Meet the tarantula in black

Of course this new arachnid species is named for Johnny Cash

Aphonopelma johnnycashi

WALK THE LINE  Aphonopelma johnnycashi males are covered in black hairs and emerge from their burrows to hunt a mate. “During mating season, males are out wandering and you can see them crossing roads,” says arachnologist Chris Hamilton. 

Dr. Chris A. Hamilton (CC BY 4.0

Near the grounds of Folsom Prison in California walks a male tarantula clad entirely in black.

When Chris Hamilton, an arachnologist formerly at Auburn University in Alabama, discovered the spider in data from a big tarantula survey, he noticed it came from the foothills of the Sierra Nevada Mountains. Country music legend Johnny Cash and his “Folsom Prison Blues” immediately came to mind. So Hamilton, now at the University of Florida in Gainesville, named the species Aphonopelma johnnycashi. It’s one of 14 new members of the Aphonopelma genus described by Hamilton and his colleagues February 4 in ZooKeys.

Aphonopelma tarantulas can be seen scampering into burrows in deserts, mountains and backyards across the southern United States. Yet they are hard to distinguish based solely on their body features and appearance.

Over 10 years, the researchers collected and ran molecular and genetics tests on  1,800  Aphonopelma tarantulas and their relatives. They found that the Aphonopelma spiders could be classified into 29 species (14 of them new to scientists). “We knew that doing this was really going to be the only way to get the clear picture of the species boundaries of this group,” Hamilton says.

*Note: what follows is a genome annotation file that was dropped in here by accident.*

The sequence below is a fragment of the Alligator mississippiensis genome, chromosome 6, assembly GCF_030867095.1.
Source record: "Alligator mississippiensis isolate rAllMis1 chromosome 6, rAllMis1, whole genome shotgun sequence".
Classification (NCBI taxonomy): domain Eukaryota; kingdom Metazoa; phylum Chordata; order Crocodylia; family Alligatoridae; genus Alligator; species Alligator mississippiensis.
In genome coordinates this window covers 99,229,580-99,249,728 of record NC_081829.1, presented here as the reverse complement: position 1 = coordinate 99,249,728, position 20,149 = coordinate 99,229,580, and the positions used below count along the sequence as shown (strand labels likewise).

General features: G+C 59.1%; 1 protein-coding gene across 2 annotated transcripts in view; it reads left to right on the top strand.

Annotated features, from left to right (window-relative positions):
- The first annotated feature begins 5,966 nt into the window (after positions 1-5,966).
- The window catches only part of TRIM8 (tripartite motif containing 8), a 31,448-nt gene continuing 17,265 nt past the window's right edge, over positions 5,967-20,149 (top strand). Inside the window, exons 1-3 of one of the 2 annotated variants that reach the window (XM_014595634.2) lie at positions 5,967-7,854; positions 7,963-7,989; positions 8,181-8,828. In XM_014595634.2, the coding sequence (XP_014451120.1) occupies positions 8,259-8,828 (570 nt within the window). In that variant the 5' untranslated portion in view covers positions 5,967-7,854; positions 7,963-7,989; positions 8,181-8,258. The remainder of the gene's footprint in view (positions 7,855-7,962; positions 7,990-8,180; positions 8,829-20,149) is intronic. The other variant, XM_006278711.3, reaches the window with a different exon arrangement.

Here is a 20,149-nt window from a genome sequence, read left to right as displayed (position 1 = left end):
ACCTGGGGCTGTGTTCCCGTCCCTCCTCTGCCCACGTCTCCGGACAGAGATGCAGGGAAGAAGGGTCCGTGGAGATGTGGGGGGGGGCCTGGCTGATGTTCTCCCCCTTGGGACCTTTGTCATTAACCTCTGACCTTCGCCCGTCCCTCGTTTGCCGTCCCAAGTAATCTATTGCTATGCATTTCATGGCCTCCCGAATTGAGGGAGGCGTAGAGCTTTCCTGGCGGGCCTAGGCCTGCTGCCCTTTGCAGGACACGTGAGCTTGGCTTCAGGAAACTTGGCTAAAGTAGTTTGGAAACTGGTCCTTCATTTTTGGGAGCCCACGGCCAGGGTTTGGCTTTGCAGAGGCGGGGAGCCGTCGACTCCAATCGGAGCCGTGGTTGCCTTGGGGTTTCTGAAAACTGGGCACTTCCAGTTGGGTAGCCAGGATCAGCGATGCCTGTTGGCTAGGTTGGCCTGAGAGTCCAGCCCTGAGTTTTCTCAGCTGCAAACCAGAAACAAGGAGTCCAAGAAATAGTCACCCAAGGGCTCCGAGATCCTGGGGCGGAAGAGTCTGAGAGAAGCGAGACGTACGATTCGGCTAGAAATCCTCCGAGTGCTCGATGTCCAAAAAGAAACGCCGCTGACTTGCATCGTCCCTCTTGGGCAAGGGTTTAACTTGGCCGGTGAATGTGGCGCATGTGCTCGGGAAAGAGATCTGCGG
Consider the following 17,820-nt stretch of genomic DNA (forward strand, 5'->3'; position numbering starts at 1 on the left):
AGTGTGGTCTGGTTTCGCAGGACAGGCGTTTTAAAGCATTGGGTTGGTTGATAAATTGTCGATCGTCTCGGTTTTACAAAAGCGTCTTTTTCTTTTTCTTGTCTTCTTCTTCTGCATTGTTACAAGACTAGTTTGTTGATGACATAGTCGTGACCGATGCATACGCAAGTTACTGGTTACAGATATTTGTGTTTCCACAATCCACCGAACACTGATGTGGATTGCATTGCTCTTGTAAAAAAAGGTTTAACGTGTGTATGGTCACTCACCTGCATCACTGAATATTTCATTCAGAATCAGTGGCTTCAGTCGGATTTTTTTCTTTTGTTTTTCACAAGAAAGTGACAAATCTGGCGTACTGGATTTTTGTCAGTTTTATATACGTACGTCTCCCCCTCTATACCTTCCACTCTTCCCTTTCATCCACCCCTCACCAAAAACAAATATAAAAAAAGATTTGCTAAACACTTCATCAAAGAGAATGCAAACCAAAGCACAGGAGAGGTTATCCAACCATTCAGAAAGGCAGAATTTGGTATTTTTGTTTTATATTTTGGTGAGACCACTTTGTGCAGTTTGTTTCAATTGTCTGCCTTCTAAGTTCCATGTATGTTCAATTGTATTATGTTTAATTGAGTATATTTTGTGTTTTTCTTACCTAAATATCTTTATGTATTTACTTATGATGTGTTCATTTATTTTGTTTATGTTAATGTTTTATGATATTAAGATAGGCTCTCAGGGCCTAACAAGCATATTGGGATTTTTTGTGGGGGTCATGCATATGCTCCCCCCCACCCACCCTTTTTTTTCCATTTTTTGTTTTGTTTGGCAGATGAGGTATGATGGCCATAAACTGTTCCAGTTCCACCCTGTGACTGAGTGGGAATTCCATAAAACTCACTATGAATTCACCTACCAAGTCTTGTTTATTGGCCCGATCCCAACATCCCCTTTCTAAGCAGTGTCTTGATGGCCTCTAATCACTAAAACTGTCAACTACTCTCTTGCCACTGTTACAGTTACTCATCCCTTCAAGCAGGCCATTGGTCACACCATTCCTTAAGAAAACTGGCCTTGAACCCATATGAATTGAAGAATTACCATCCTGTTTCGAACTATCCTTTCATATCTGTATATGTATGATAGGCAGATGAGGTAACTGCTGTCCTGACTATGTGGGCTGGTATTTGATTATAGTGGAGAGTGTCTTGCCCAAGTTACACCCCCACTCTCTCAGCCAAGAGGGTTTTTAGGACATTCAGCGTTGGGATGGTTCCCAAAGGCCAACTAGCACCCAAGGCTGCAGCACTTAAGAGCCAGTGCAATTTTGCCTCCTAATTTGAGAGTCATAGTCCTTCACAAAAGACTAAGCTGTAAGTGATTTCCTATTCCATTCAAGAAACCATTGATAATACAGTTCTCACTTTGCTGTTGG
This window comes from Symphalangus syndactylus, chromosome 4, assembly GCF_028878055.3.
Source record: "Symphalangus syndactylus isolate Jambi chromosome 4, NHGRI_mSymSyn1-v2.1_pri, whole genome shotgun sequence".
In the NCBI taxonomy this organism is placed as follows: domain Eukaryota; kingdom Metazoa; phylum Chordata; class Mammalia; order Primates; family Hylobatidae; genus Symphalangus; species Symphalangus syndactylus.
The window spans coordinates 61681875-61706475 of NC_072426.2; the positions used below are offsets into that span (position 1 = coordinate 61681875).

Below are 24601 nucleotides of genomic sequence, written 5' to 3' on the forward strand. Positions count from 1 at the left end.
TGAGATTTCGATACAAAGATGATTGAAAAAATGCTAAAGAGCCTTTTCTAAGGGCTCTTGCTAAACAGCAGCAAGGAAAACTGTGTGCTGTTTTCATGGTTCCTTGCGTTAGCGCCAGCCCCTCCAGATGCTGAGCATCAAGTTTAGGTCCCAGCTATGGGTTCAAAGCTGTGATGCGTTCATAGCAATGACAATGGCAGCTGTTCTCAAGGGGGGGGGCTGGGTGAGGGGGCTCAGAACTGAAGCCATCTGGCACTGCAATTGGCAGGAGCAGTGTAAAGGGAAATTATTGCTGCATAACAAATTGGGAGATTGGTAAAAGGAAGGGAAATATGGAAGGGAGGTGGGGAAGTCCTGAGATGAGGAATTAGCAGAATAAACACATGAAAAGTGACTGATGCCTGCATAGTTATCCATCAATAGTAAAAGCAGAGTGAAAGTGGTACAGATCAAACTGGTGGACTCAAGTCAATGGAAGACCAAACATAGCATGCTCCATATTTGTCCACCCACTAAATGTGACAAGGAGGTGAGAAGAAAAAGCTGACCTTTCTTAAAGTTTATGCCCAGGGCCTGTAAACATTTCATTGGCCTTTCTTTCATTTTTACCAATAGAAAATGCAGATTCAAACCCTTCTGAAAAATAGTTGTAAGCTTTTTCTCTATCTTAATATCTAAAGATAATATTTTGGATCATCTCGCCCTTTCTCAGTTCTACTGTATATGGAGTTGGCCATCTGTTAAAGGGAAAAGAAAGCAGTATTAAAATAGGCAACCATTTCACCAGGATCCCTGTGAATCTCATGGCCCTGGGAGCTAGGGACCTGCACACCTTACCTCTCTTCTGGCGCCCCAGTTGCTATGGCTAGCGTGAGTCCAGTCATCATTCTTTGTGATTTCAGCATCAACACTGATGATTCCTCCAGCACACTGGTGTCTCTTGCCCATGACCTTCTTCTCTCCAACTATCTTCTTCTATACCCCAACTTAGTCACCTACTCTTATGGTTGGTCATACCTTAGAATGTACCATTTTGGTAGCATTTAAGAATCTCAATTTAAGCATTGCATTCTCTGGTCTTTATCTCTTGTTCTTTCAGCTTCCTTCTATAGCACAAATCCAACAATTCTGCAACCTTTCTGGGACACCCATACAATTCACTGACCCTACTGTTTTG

A. johnnycashi tarantulas had previously been lumped in with a similar species, but the genetic data suggests the two are actually distinct species. The genomics work made the difference, Hamilton says.

Like the iconic man in black, A. johnnycashi has a fearsome exterior. But the spiders are relatively harmless to humans — hardly the type to bite a man in Reno just to watch him die. 

Helen Thompson is the multimedia editor. She has undergraduate degrees in biology and English from Trinity University and a master’s degree in science writing from Johns Hopkins University.

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